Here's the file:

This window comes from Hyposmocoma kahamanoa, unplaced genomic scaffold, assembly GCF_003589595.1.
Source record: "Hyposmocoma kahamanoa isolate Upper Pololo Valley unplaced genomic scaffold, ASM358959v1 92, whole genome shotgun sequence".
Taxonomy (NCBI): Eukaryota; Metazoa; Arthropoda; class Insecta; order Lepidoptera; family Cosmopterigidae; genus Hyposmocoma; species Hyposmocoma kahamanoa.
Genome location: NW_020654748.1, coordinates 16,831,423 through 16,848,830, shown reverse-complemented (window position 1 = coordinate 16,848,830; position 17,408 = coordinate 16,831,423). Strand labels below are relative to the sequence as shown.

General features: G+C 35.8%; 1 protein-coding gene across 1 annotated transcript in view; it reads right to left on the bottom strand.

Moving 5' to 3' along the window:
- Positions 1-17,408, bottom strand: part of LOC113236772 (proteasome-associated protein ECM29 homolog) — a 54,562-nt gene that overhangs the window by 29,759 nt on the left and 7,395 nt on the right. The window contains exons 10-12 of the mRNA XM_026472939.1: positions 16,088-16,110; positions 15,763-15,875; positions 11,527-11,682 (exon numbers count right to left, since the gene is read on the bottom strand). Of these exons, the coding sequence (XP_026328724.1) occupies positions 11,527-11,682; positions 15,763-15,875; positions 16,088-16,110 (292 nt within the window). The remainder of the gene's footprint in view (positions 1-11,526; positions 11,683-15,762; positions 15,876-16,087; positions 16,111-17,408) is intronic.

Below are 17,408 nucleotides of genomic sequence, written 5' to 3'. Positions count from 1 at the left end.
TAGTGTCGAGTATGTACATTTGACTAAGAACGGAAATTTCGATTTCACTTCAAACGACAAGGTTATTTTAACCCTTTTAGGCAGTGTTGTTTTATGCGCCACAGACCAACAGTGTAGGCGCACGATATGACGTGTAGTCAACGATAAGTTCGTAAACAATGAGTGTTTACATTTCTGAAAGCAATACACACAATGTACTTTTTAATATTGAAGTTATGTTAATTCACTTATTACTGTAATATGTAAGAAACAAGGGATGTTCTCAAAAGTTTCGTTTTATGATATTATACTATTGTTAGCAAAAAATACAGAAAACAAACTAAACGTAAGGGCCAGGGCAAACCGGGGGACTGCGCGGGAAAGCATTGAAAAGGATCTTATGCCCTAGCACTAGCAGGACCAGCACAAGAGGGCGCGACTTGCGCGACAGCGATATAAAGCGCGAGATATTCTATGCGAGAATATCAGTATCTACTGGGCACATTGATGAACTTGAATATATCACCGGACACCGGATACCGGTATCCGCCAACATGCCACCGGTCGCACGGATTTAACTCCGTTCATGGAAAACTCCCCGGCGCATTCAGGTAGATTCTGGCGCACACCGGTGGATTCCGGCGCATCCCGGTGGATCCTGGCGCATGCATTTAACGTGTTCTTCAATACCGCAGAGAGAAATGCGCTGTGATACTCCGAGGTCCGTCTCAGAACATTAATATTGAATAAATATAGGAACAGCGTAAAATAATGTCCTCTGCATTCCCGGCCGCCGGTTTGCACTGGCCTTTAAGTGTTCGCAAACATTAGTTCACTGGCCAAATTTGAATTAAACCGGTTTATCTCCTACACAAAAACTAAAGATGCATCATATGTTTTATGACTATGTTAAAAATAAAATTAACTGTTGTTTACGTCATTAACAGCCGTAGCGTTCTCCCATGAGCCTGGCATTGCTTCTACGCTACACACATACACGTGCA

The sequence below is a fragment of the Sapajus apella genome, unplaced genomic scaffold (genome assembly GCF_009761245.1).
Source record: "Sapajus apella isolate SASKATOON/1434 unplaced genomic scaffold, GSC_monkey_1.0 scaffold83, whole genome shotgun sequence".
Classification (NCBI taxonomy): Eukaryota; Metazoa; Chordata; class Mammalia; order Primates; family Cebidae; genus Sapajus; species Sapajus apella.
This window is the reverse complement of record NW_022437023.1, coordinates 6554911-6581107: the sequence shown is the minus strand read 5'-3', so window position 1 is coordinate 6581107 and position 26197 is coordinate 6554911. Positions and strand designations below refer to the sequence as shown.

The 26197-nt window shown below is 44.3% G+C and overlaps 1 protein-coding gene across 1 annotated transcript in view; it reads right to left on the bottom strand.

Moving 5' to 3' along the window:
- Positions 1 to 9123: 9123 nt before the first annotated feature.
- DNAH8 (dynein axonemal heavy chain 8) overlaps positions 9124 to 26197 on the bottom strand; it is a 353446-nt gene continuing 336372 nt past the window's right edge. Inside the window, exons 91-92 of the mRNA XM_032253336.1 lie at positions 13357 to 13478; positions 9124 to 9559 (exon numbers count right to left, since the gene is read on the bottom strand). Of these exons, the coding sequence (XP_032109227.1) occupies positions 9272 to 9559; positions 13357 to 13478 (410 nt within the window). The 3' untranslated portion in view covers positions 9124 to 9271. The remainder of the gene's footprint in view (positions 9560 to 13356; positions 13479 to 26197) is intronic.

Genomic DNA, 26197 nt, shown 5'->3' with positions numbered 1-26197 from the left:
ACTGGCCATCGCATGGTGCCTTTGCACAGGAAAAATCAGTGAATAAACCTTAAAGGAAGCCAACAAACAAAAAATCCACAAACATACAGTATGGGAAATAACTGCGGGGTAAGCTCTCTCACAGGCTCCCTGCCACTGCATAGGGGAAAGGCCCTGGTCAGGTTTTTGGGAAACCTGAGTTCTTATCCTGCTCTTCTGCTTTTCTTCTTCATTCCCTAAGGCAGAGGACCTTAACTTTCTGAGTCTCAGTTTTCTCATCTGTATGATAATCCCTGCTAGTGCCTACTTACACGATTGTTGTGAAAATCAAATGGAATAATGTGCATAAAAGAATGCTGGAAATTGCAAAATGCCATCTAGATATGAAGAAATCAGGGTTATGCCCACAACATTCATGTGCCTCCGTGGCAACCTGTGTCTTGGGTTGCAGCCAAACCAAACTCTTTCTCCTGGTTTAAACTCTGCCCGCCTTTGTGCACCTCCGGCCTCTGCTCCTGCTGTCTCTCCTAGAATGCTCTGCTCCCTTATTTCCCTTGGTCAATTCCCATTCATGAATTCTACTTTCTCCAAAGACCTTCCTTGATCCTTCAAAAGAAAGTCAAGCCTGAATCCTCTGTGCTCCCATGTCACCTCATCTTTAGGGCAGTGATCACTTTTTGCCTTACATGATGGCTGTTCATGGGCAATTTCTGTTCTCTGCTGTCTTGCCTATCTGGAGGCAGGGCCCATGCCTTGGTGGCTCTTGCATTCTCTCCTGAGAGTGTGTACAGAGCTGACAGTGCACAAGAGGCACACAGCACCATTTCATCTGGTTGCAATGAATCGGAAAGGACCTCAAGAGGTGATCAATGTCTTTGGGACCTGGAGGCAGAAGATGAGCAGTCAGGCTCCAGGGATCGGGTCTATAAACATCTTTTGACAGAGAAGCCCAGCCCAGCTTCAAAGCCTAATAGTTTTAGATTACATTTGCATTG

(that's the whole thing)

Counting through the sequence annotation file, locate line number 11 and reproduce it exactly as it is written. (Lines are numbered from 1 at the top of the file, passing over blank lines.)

Source record: "Sapajus apella isolate SASKATOON/1434 unplaced genomic scaffold, GSC_monkey_1.0 scaffold83, whole genome shotgun sequence".